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In this 5th installment of the appeal record of Anne/Jean-Baptiste Grandjean, we get the context in which Grandjean was accused of being "a female hermaphrodite married to a woman" and the somewhat scanty details of the initial trial, conviction, and sentencing for "profanation of the sacrament of marriage." As I'll discuss in a later installment, this is only one of the possible chargest that could have been brought against Grandjean, and in many ways the least hazardous. Does this reflect an underlying sympathy on the part of the prosecutor?

Lesbian Historic Motif Podcast - Episode 241 – The Appeal of Anne/Jean-Baptiste Grandjean - transcript

(Originally aired 2022/10/15 - listen here)


Sorry, no extra commentary this time. Running a bit behind this morning.

Today's passage establishes the context in which Grandjean shifted from living as female to living as male. The reasons and attitudes that are laid out here are a major part of why I have doubts about the author's later arguments that Grandjean was intersex. I think we must assume that the book's author had access to information about these events via the testimony given in Grandjean's first trial in Lyon (which we'll get to in a couple more segments).

The slightly shorter version of the publication reads more like a simple legal record (though one with significant "spin" by the author), but the expanded version, including the introductory summary here, is more clearly aimed at a popular audience. It plunges in with emotionally charged language to hook the sympathies of the reader and to clearly lay out the author's conclusions about the "truth" of Grandjean's identity and history.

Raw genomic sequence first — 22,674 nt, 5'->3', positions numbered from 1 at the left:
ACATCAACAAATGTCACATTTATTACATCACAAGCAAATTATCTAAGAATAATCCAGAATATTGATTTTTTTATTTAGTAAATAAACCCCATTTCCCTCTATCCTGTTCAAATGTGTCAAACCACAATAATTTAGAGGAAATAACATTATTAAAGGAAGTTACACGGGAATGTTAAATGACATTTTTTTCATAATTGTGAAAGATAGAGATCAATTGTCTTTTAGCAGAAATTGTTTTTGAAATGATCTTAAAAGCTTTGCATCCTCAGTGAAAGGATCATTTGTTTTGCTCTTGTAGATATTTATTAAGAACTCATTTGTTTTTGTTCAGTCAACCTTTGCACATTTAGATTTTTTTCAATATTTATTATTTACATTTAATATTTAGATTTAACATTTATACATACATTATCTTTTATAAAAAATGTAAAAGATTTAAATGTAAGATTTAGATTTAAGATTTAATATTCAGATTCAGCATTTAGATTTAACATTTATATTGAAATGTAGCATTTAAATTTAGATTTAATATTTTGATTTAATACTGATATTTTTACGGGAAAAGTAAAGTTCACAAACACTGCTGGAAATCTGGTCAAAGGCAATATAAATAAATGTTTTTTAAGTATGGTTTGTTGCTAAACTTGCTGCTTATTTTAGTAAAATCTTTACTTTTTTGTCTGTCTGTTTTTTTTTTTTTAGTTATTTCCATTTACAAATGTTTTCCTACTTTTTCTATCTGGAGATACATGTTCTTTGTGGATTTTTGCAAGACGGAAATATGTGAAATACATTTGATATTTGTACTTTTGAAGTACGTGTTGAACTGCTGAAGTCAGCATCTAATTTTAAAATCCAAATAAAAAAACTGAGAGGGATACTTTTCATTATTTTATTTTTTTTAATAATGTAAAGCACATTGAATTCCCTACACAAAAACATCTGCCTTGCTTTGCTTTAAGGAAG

This blog series (in 14 installments) is probably the most ambitious thing I've done for the Project so far.

Lesbian Historic Motif Podcast - Episode 240 - On the Shelf for October 2022 - Transcript

(Originally aired 2022/10/01 - listen here)

Welcome to On the Shelf for October 2022.

Like the previous article, this one provides some comparative data for considering the social dynamics of singlehood. And like the previous article, it feels a bit disconnected from the main content of the volume. There are connections to be made regarding how non-married people fit into deliberate social structures even when marriage is the norm, but those connections are mostly left for the reader to make.

There's an interesting sociology in trying to figure out how a specific set of paper topics get collected together into a publication. Appended onto this collection of studies relating to singles in the ancient world, we get two papers with "comparative material" that I find hard to integrate into an overall purpose. While this paper on singlewomen in late medieval Antwerp and Bruges touches on some parallels with, for example, the position of women in Roman and Coptic Egypt, it feels like the reader is left to draw her own conclusions about how the topics speak to each other.

For all that I sometimes emphasize the opportunities that single women (and especially widows) could have--opportunities that are often more varied than popular visions of history include--we shouldn't overlook that relentless disadvantages that women had in relation to men in similar circumstances. Many of the anecdotes in this article emphasize that a woman, acting alone, often had very little leverage to enforce her legal and social rights. And that gaining the support of some male authority could be the difference between success and failure.


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